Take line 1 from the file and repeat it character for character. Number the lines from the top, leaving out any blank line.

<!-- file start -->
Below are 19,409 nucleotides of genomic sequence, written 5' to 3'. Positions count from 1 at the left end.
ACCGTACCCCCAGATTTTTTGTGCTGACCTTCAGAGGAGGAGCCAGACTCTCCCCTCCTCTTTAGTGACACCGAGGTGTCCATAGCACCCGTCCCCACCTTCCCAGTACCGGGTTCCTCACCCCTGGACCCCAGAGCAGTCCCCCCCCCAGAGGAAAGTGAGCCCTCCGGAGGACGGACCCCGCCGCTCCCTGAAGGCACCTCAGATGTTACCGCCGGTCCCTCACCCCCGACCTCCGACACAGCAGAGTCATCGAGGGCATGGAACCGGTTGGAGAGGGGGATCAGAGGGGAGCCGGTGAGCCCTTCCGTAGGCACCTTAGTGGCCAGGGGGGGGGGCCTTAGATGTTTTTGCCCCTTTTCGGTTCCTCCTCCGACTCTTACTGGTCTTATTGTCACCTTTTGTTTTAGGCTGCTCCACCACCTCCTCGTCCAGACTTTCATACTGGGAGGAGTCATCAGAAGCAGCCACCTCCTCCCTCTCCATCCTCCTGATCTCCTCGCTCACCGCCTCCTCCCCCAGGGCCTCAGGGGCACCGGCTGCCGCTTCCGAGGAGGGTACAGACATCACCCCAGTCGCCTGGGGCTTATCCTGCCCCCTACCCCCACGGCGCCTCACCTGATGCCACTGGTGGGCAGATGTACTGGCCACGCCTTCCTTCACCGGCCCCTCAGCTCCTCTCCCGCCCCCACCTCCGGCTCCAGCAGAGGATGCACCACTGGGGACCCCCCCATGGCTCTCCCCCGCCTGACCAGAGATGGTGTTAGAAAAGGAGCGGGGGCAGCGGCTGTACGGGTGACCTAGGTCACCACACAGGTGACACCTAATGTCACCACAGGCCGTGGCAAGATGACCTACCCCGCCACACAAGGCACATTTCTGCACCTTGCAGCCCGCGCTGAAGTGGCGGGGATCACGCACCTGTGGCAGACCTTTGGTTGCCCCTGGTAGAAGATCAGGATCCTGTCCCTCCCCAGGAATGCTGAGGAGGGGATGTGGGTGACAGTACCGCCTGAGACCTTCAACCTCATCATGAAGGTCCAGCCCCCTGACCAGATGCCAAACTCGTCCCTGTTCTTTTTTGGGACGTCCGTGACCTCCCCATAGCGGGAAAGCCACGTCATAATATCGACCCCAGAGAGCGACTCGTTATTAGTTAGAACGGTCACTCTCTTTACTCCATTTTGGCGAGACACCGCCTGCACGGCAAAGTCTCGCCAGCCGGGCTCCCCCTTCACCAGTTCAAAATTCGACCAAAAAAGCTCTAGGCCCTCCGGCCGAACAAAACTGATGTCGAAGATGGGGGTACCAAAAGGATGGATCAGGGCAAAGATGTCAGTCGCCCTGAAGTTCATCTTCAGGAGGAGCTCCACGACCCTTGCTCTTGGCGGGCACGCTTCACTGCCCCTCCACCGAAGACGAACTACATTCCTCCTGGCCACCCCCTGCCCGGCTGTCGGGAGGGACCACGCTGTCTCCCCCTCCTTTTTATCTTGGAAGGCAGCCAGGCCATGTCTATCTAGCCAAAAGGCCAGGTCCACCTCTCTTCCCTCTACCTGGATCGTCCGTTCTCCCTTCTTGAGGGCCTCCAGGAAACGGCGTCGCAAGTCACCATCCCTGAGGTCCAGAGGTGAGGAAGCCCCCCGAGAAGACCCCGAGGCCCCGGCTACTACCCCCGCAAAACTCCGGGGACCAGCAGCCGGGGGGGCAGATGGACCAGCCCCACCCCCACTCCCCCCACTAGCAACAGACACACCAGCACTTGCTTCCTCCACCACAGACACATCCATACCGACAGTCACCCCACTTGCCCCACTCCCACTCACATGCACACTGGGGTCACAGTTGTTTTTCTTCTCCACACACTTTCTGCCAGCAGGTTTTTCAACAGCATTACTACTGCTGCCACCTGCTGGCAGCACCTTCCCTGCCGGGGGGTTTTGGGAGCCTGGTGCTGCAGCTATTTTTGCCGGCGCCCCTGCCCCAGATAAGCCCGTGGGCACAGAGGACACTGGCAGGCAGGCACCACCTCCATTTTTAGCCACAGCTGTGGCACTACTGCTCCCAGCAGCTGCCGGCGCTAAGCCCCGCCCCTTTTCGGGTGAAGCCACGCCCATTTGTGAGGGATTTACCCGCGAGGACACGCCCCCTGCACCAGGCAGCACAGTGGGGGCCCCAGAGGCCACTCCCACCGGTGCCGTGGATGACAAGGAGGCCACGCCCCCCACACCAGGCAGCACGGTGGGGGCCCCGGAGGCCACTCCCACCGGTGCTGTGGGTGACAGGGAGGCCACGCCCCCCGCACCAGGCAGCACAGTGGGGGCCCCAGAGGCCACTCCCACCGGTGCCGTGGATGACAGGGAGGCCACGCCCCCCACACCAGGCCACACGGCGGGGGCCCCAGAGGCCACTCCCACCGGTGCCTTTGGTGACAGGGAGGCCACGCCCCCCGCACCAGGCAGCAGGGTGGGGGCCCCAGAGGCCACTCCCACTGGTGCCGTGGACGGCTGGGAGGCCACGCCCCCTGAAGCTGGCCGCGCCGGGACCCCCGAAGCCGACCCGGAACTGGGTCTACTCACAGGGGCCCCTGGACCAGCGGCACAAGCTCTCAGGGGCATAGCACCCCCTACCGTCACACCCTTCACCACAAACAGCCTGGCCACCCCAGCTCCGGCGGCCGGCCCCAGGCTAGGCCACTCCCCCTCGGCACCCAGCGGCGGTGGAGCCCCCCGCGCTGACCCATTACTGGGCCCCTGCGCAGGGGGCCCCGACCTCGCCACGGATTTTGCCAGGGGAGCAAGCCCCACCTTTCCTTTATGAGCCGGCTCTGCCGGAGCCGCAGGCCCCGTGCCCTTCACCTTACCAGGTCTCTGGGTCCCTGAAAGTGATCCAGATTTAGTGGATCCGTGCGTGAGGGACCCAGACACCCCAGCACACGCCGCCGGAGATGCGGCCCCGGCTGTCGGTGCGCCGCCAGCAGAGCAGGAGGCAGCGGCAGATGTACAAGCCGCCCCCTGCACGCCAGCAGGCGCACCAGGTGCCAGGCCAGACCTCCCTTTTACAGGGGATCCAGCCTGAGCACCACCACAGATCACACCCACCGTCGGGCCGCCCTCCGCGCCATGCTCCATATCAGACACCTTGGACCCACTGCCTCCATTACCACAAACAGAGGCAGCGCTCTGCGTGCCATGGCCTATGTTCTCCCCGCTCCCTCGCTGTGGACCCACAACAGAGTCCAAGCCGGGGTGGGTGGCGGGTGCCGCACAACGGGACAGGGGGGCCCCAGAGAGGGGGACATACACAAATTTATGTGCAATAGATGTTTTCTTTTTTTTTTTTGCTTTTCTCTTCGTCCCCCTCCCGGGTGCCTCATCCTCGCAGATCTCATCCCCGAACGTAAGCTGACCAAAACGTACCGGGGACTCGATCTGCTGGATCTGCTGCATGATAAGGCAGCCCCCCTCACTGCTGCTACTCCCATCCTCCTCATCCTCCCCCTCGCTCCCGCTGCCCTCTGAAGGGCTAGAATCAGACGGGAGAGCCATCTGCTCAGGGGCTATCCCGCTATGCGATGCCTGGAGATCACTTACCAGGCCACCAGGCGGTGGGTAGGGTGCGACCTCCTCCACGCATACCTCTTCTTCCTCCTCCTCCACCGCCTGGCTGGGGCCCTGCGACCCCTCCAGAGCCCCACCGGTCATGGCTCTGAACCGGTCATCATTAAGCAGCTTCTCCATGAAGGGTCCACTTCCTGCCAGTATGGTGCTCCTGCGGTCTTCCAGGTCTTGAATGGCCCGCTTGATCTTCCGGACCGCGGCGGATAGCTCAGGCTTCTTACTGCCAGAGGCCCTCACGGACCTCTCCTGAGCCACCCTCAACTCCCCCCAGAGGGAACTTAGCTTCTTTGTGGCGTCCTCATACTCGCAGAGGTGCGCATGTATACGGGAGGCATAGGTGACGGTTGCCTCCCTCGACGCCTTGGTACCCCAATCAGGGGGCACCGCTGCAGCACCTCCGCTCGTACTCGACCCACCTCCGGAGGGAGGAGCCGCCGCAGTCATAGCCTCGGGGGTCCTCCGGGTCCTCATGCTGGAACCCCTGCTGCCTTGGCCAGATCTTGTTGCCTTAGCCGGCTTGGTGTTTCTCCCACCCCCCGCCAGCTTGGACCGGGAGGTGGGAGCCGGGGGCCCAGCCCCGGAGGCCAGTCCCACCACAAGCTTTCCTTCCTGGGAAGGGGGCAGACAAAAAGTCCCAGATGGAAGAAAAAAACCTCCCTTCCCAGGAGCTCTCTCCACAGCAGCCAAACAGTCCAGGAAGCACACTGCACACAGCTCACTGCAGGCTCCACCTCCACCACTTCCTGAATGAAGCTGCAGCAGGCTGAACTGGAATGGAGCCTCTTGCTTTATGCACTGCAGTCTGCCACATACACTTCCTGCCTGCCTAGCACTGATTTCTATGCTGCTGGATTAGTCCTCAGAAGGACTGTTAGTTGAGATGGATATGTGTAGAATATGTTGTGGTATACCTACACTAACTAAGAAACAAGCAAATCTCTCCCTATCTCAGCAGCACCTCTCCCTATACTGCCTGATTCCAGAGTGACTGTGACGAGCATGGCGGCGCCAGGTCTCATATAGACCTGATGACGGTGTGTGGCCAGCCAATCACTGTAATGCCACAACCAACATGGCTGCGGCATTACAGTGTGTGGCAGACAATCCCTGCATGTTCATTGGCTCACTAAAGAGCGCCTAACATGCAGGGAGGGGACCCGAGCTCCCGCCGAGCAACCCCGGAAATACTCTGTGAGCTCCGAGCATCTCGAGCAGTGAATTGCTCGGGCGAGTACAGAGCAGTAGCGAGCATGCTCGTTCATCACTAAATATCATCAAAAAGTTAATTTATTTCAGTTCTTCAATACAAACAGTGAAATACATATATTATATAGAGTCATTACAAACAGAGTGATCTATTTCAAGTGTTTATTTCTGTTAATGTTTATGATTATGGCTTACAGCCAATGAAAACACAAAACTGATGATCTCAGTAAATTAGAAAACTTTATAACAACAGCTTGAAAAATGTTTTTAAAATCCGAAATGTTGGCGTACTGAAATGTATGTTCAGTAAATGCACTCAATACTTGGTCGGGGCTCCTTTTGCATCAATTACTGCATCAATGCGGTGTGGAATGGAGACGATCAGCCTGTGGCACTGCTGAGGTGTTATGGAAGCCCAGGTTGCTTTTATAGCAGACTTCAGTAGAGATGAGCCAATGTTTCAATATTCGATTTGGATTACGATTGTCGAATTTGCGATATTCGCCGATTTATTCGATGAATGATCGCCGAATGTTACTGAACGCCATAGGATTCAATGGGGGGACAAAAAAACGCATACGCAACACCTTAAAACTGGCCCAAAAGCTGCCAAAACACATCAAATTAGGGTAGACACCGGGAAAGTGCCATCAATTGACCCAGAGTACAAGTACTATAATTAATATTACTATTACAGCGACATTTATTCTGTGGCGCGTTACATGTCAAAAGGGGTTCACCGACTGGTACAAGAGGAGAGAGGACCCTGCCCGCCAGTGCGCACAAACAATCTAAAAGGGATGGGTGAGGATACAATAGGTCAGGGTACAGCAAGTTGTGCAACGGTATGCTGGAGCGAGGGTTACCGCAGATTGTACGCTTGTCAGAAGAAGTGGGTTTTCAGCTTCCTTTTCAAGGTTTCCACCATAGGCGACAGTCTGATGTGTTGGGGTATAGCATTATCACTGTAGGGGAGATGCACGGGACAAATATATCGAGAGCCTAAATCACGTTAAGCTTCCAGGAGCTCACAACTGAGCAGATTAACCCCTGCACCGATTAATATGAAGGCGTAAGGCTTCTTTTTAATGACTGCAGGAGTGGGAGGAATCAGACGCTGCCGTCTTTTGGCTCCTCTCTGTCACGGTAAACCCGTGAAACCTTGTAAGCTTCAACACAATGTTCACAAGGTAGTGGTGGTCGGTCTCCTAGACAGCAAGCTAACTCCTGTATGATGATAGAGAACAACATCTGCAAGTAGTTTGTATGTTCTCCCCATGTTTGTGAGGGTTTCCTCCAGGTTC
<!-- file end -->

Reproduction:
Below are 19,409 nucleotides of genomic sequence, written 5' to 3'. Positions count from 1 at the left end.